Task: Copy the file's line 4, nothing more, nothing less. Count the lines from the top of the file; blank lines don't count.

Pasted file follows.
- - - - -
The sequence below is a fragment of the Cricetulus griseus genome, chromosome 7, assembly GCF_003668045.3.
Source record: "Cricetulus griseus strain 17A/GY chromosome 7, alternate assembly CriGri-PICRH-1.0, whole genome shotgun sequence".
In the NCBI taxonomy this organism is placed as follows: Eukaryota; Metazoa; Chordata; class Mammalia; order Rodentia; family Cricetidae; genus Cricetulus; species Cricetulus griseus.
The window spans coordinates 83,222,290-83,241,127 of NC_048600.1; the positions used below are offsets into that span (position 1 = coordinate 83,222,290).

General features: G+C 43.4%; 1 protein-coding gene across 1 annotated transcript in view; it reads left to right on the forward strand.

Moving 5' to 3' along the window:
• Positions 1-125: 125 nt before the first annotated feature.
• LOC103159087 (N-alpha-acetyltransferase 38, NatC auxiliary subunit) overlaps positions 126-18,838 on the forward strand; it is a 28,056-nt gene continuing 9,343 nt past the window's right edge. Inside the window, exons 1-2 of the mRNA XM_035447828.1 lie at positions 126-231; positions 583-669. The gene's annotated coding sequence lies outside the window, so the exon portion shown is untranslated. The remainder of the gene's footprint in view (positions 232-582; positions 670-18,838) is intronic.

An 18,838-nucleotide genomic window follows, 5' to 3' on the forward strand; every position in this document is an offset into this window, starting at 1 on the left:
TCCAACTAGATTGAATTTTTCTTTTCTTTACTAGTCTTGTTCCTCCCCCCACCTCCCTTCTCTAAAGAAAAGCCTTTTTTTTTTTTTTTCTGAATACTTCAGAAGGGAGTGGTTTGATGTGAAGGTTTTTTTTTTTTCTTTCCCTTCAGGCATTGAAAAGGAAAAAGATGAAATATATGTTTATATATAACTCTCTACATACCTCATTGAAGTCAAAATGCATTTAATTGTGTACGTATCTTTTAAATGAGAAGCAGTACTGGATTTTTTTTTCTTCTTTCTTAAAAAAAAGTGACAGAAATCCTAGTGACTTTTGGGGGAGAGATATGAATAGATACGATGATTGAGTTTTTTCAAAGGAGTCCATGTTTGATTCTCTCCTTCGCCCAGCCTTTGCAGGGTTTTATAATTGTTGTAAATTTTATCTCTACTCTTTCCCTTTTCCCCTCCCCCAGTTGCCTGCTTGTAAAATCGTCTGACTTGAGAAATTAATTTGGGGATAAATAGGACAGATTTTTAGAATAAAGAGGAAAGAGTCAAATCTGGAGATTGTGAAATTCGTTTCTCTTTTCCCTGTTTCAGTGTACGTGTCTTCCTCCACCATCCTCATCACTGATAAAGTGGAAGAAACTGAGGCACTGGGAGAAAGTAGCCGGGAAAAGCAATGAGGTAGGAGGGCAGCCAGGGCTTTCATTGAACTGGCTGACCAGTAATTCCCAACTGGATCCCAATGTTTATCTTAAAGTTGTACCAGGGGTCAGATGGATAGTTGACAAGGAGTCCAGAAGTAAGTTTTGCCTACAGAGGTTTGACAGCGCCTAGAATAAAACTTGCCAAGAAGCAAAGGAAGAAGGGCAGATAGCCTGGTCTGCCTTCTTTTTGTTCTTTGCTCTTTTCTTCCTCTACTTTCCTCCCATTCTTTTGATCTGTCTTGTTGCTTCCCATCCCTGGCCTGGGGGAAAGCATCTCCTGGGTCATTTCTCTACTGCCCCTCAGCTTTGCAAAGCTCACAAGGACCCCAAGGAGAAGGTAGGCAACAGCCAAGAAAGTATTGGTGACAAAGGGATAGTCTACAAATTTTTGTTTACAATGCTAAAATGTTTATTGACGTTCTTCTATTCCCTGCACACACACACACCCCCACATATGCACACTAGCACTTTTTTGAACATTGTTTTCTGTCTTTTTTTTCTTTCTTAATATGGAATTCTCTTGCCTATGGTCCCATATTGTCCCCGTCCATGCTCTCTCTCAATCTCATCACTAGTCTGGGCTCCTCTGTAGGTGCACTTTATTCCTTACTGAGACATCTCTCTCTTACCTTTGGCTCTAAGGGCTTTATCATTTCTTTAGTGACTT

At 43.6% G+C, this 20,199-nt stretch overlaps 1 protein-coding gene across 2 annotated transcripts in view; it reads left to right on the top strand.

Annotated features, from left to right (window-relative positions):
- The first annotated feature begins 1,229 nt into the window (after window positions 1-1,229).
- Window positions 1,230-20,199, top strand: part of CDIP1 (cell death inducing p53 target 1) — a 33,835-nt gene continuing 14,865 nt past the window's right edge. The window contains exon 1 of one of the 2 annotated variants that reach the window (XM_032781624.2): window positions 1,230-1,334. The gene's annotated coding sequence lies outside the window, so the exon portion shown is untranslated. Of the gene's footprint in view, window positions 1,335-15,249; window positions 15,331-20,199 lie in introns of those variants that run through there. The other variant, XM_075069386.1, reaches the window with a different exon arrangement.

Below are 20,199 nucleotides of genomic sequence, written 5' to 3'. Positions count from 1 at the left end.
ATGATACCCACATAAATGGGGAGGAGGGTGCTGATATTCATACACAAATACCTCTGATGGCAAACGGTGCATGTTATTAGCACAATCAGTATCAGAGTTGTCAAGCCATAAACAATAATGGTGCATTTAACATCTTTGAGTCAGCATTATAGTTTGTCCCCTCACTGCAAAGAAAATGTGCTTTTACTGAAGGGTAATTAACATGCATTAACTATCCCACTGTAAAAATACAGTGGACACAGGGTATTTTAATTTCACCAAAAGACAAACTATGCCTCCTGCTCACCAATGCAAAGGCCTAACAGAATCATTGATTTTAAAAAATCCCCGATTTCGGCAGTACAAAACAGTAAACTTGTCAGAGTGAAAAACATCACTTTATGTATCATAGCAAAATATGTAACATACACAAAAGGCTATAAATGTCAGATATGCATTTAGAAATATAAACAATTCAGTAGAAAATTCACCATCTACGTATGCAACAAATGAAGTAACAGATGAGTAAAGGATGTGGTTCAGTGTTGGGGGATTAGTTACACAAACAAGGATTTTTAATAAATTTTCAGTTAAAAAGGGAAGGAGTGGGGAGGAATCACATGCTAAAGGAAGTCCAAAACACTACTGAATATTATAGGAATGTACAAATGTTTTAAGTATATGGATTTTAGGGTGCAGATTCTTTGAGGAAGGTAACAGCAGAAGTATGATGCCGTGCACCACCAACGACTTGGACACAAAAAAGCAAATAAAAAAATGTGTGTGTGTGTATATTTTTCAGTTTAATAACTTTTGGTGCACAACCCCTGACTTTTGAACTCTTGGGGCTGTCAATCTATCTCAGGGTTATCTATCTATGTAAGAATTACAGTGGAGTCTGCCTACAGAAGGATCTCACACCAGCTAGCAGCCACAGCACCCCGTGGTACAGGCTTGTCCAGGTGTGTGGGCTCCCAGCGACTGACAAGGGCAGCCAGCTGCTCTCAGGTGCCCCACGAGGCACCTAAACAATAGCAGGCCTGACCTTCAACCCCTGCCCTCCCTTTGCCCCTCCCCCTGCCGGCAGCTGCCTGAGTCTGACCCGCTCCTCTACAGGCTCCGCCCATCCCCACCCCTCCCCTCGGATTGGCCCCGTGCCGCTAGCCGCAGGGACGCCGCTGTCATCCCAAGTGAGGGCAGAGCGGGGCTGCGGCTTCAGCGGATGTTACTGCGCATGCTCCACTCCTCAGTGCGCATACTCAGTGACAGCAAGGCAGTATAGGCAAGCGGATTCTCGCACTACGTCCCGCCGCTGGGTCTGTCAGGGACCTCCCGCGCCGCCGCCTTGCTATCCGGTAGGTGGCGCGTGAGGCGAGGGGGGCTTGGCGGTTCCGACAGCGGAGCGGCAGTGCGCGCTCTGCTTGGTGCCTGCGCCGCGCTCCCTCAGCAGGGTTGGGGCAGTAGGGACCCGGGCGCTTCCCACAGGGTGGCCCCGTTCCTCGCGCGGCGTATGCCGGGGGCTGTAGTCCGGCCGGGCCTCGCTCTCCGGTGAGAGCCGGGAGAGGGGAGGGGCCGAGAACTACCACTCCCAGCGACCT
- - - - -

The window spans coordinates 83,222,290-83,241,127 of NC_048600.1; the positions used below are offsets into that span (position 1 = coordinate 83,222,290).